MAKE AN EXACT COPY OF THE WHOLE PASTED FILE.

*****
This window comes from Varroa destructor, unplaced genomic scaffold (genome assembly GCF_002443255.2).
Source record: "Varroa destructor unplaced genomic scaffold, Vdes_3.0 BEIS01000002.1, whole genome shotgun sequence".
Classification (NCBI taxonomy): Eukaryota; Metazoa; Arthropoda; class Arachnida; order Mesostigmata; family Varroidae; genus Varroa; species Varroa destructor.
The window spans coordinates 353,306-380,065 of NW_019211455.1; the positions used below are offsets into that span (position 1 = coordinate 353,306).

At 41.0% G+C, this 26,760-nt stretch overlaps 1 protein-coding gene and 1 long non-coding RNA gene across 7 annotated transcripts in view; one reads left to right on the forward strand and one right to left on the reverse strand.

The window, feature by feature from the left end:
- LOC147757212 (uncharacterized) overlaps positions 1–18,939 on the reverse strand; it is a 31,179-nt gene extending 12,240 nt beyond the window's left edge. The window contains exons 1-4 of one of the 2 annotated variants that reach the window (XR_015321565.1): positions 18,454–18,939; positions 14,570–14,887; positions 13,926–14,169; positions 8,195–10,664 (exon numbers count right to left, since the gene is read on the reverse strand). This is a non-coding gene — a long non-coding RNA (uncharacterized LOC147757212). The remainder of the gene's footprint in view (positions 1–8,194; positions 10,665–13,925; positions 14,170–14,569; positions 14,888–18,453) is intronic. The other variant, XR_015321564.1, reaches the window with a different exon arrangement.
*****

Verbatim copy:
This window comes from Varroa destructor, unplaced genomic scaffold (genome assembly GCF_002443255.2).
Source record: "Varroa destructor unplaced genomic scaffold, Vdes_3.0 BEIS01000002.1, whole genome shotgun sequence".
Classification (NCBI taxonomy): Eukaryota; Metazoa; Arthropoda; class Arachnida; order Mesostigmata; family Varroidae; genus Varroa; species Varroa destructor.
The window spans coordinates 353,306-380,065 of NW_019211455.1; the positions used below are offsets into that span (position 1 = coordinate 353,306).

At 41.0% G+C, this 26,760-nt stretch overlaps 1 protein-coding gene and 1 long non-coding RNA gene across 7 annotated transcripts in view; one reads left to right on the forward strand and one right to left on the reverse strand.

The window, feature by feature from the left end:
- LOC147757212 (uncharacterized) overlaps positions 1–18,939 on the reverse strand; it is a 31,179-nt gene extending 12,240 nt beyond the window's left edge. The window contains exons 1-4 of one of the 2 annotated variants that reach the window (XR_015321565.1): positions 18,454–18,939; positions 14,570–14,887; positions 13,926–14,169; positions 8,195–10,664 (exon numbers count right to left, since the gene is read on the reverse strand). This is a non-coding gene — a long non-coding RNA (uncharacterized LOC147757212). The remainder of the gene's footprint in view (positions 1–8,194; positions 10,665–13,925; positions 14,170–14,569; positions 14,888–18,453) is intronic. The other variant, XR_015321564.1, reaches the window with a different exon arrangement.